39     $CLI init \
40         $PREFIX \
41         $SUITE/init.json \
42         --template-repo-path $SUITE/template-repo.json
43 }


env_init () {
    $CLI init \
        $PREFIX \
        $SUITE/init.json \
        --template-repo-path common/template-repos/office.json

reposync-config.repo: yum repositories to make available to the vms

This file contains a valid yum repos definition, it’s the list of all the yum repos that will be enabled on the vms to pull from. If you want to use any custom repos just add the yum repo entry of your choice there and it will be make accessible to the vms.

The internal reposirtory is built from one or several ‘sources’, there are 2 types of sources:

  • External RPM repositories:

    A yum .repo file can be passed to the verb, and all the included repositories will be downloaded using ‘reposync’ and added to the internal repo.

  • RPMs build from sources:

    At the moment of writing, this utility knows to build 3 projects from source:

    • ovirt-engine
    • vdsm
    • vdsm-jsonrpc-java

    All the builds are launched inside mock so mock permissions are required if anything is to be built from source. That way host distro does not have to match the distro of the VMs. RPMs build from source take precedence over ones synced from external repos.

This is used by the ovirt reposetup verb. To prefetch and generate the local repo, we have to run it:

$ lagocli ovirt reposetup --reposync-yum-config="reposync-config.repo"

This might take a while the first time too, as it has to fetch a few rpms from a few repos, next time it will also use a chache to speed things up considerably.

NOTE: From now on, all the lagocli command will be run inside the prefix, so cd to it:

$ cd deployment-basic_suite_3.5

Bring up the virtual resources

We are ready to start powering up vms!

# make sure you are in the prefix
$ pwd

$ lagocli start

This starts all resources (VMs, bridges), at any time, you can use the stop verb to stop all active resources.

Run oVirt initial setup scripts

Once all of our vms and network are up and running, we have to run any setup scripts that will configure oVirt in the machines, as we already described in the init.json what scripts should be executed, the only thing left is to trigger it:

$ lagocli ovirt deploy

This should be relatively fast, around a minute or two, for everything to get installed and configured

Running the tests

Okok, so now we have our evironment ready for the tests!! \o/

Lets get it on, remember that they should be executed in order:

$ lagocli ovirt runtest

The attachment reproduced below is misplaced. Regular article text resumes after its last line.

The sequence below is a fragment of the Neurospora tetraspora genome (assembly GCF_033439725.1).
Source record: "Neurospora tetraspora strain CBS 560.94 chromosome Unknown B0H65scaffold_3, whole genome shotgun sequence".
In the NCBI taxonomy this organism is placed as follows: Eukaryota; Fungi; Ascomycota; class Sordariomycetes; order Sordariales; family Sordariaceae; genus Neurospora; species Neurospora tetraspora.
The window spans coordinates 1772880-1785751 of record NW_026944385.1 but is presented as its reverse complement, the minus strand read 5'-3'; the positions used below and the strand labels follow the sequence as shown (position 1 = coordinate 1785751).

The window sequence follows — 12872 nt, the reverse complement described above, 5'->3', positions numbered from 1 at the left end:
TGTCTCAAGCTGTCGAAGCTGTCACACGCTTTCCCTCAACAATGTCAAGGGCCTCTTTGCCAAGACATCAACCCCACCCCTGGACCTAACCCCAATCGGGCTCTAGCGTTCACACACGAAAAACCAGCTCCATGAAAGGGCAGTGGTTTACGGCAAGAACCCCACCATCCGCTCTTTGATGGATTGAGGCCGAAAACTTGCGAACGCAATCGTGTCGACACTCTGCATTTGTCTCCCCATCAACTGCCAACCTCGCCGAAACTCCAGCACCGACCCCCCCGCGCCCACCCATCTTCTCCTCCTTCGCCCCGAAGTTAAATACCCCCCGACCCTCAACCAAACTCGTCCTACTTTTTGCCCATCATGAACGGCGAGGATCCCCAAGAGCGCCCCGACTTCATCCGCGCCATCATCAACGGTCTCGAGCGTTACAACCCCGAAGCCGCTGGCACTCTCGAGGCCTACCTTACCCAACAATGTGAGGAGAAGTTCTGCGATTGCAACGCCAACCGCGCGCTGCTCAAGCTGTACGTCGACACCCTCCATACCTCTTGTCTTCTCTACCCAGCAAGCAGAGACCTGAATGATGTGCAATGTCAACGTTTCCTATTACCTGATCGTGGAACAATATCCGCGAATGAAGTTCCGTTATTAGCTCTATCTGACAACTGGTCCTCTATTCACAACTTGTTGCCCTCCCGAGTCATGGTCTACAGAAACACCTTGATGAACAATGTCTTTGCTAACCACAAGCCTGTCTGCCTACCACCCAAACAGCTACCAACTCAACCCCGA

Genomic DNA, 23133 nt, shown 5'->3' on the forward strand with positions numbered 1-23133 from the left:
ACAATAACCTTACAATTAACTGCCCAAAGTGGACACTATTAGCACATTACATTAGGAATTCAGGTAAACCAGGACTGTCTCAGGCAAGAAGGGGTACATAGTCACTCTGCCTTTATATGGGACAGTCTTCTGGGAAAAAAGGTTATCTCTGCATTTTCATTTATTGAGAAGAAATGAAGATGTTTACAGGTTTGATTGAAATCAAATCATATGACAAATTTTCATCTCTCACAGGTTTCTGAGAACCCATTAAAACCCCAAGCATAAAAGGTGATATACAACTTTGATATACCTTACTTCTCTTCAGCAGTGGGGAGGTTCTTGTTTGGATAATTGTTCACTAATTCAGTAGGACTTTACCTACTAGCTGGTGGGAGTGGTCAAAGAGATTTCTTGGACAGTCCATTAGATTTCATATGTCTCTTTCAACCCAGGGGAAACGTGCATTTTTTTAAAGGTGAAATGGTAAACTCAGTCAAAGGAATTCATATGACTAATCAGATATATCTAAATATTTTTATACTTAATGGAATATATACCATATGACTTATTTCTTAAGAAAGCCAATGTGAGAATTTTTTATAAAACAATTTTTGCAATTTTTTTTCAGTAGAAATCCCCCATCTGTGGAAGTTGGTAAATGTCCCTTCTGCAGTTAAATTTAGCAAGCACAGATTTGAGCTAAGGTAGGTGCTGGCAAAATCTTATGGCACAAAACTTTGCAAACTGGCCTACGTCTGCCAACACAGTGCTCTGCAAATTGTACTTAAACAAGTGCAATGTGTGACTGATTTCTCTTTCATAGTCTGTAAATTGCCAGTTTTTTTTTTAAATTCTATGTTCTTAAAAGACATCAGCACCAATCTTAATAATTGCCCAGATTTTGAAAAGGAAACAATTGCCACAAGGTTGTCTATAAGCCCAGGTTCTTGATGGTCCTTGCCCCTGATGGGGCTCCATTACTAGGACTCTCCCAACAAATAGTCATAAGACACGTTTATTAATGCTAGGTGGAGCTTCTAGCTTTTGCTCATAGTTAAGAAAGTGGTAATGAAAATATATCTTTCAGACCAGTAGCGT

$ lagocli ovirt runtest
$ lagocli ovirt runtest
$ lagocli ovirt runtest

This tests run a simple test suite on the environment:

  • Create a new DC and cluster
  • Deploy all the hosts
  • Add storage domains
  • Import templates

The tests are written in python and interact with the environment using the python SDK.

Collect the logs

So now we want to collect all the logs from the vms, to troubleshoot and debug if needed (or just to see if they show what we expect). To do so, you can just:

$ lagocli ovirt collect \
    --output "test_logs"

We can run that command anytime, you can run it in between the tests also, specifying different output directories if you want to see the logs during the process or compare later with the logs once the tests finish.

You can see all the logs now in the dir we specified:

$ tree test_logs
 ├── engine
 │   └── _var_log_ovirt-engine
 │       ├── boot.log
 │       ├── console.log
 │       ├── dump
 │       ├── engine.log
 │       ├── host-deploy
 │       ├── notifier
 │       ├── ovirt-image-uploader
 │       ├── ovirt-iso-uploader
 │       ├── server.log
 │       └── setup
 │           └── ovirt-engine-setup-20151029122052-7g9q2k.log
 ├── host0
 │   └── _var_log_vdsm
 │       ├── backup
 │       ├── connectivity.log
 │       ├── mom.log
 │       ├── supervdsm.log
 │       ├── upgrade.log
 │       └── vdsm.log
 ├── host1
 │   └── _var_log_vdsm
 │       ├── backup
 │       ├── connectivity.log
 │       ├── mom.log
 │       ├── supervdsm.log
 │       ├── upgrade.log
 │       └── vdsm.log
 ├── host2
 │   └── _var_log_vdsm
 │       ├── backup
 │       ├── connectivity.log
 │       ├── mom.log
 │       ├── supervdsm.log
 │       ├── upgrade.log
 │       └── vdsm.log
 ├── host3
 │   └── _var_log_vdsm
 │       ├── backup
 │       ├── connectivity.log
 │       ├── mom.log
 │       ├── supervdsm.log
 │       ├── upgrade.log
 │       └── vdsm.log
 ├── storage-iscsi
 └── storage-nfs

Cleaning up

As before, once you have finished playing with the prefix, you will want to clean it up (remember to play around!), to do so just:

$ lagocli cleanup


  1. How do I know if the is stuck or still running?

    Sometimes the script is downloading very big files which might Seem to someone as the script is stuck. One hacky way of making sure the script is still working is to check the size and content of the store dir

$ ls -la /var/lib/lago/store

This will show any templates being downloaded and file size changes.